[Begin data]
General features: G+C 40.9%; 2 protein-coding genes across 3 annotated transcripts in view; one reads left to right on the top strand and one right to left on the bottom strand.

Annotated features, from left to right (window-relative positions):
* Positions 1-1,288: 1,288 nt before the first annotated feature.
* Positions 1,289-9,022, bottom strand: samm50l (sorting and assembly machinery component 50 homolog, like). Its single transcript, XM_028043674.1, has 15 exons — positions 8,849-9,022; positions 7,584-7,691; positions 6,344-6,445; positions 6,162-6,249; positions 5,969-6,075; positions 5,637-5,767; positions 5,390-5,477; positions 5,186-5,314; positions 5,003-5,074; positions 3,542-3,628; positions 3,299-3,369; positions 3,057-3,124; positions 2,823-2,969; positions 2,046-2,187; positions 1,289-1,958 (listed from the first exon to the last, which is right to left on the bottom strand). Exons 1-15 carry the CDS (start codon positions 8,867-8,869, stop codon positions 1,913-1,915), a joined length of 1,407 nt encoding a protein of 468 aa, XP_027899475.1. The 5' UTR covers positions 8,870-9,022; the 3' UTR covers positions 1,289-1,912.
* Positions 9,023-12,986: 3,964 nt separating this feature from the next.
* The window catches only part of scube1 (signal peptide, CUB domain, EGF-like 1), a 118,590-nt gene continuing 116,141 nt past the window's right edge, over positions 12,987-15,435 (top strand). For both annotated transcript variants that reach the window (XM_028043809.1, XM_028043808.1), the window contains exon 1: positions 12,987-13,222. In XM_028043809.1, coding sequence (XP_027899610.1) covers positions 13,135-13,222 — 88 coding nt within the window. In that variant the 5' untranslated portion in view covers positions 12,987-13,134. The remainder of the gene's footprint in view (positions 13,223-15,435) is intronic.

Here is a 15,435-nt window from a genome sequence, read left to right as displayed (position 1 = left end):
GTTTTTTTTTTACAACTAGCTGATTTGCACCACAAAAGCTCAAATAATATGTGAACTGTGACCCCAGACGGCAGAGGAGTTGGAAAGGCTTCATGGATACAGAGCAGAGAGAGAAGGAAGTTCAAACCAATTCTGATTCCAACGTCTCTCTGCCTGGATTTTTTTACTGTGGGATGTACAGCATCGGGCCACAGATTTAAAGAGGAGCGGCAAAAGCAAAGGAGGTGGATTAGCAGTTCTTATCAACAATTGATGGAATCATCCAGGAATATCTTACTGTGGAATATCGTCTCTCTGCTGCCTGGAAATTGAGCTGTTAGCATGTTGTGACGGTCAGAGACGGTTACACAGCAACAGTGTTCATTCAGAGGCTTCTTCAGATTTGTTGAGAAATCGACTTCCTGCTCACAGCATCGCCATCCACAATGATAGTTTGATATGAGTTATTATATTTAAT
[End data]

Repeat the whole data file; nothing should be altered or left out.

General features: G+C 40.9%; 2 protein-coding genes across 3 annotated transcripts in view; one reads left to right on the top strand and one right to left on the bottom strand.

Annotated features, from left to right (window-relative positions):
* Positions 1-1,288: 1,288 nt before the first annotated feature.
* Positions 1,289-9,022, bottom strand: samm50l (sorting and assembly machinery component 50 homolog, like). Its single transcript, XM_028043674.1, has 15 exons — positions 8,849-9,022; positions 7,584-7,691; positions 6,344-6,445; positions 6,162-6,249; positions 5,969-6,075; positions 5,637-5,767; positions 5,390-5,477; positions 5,186-5,314; positions 5,003-5,074; positions 3,542-3,628; positions 3,299-3,369; positions 3,057-3,124; positions 2,823-2,969; positions 2,046-2,187; positions 1,289-1,958 (listed from the first exon to the last, which is right to left on the bottom strand). Exons 1-15 carry the CDS (start codon positions 8,867-8,869, stop codon positions 1,913-1,915), a joined length of 1,407 nt encoding a protein of 468 aa, XP_027899475.1. The 5' UTR covers positions 8,870-9,022; the 3' UTR covers positions 1,289-1,912.
* Positions 9,023-12,986: 3,964 nt separating this feature from the next.
* The window catches only part of scube1 (signal peptide, CUB domain, EGF-like 1), a 118,590-nt gene continuing 116,141 nt past the window's right edge, over positions 12,987-15,435 (top strand). For both annotated transcript variants that reach the window (XM_028043809.1, XM_028043808.1), the window contains exon 1: positions 12,987-13,222. In XM_028043809.1, coding sequence (XP_027899610.1) covers positions 13,135-13,222 — 88 coding nt within the window. In that variant the 5' untranslated portion in view covers positions 12,987-13,134. The remainder of the gene's footprint in view (positions 13,223-15,435) is intronic.

Here is a 15,435-nt window from a genome sequence, read left to right as displayed (position 1 = left end):
GTTTTTTTTTTACAACTAGCTGATTTGCACCACAAAAGCTCAAATAATATGTGAACTGTGACCCCAGACGGCAGAGGAGTTGGAAAGGCTTCATGGATACAGAGCAGAGAGAGAAGGAAGTTCAAACCAATTCTGATTCCAACGTCTCTCTGCCTGGATTTTTTTACTGTGGGATGTACAGCATCGGGCCACAGATTTAAAGAGGAGCGGCAAAAGCAAAGGAGGTGGATTAGCAGTTCTTATCAACAATTGATGGAATCATCCAGGAATATCTTACTGTGGAATATCGTCTCTCTGCTGCCTGGAAATTGAGCTGTTAGCATGTTGTGACGGTCAGAGACGGTTACACAGCAACAGTGTTCATTCAGAGGCTTCTTCAGATTTGTTGAGAAATCGACTTCCTGCTCACAGCATCGCCATCCACAATGATAGTTTGATATGAGTTATTATATTTAAT